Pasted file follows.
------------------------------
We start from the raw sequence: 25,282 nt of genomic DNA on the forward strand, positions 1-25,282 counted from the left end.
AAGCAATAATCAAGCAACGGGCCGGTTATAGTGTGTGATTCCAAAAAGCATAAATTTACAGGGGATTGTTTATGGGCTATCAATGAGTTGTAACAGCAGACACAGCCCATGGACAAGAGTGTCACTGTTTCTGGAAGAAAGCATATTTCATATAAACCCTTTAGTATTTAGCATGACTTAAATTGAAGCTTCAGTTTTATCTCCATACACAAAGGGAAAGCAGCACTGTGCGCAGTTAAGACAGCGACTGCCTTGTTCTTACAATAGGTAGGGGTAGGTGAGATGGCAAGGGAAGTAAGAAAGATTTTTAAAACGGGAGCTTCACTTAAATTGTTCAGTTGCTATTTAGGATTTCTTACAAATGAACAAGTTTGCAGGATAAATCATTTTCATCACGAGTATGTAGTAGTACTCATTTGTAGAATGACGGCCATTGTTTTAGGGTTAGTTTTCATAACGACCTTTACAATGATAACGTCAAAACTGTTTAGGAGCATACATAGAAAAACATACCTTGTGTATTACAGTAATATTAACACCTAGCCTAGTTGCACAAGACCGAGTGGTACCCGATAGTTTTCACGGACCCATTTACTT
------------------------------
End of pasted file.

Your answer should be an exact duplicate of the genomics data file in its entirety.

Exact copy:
We start from the raw sequence: 25,282 nt of genomic DNA on the forward strand, positions 1-25,282 counted from the left end.
AAGCAATAATCAAGCAACGGGCCGGTTATAGTGTGTGATTCCAAAAAGCATAAATTTACAGGGGATTGTTTATGGGCTATCAATGAGTTGTAACAGCAGACACAGCCCATGGACAAGAGTGTCACTGTTTCTGGAAGAAAGCATATTTCATATAAACCCTTTAGTATTTAGCATGACTTAAATTGAAGCTTCAGTTTTATCTCCATACACAAAGGGAAAGCAGCACTGTGCGCAGTTAAGACAGCGACTGCCTTGTTCTTACAATAGGTAGGGGTAGGTGAGATGGCAAGGGAAGTAAGAAAGATTTTTAAAACGGGAGCTTCACTTAAATTGTTCAGTTGCTATTTAGGATTTCTTACAAATGAACAAGTTTGCAGGATAAATCATTTTCATCACGAGTATGTAGTAGTACTCATTTGTAGAATGACGGCCATTGTTTTAGGGTTAGTTTTCATAACGACCTTTACAATGATAACGTCAAAACTGTTTAGGAGCATACATAGAAAAACATACCTTGTGTATTACAGTAATATTAACACCTAGCCTAGTTGCACAAGACCGAGTGGTACCCGATAGTTTTCACGGACCCATTTACTT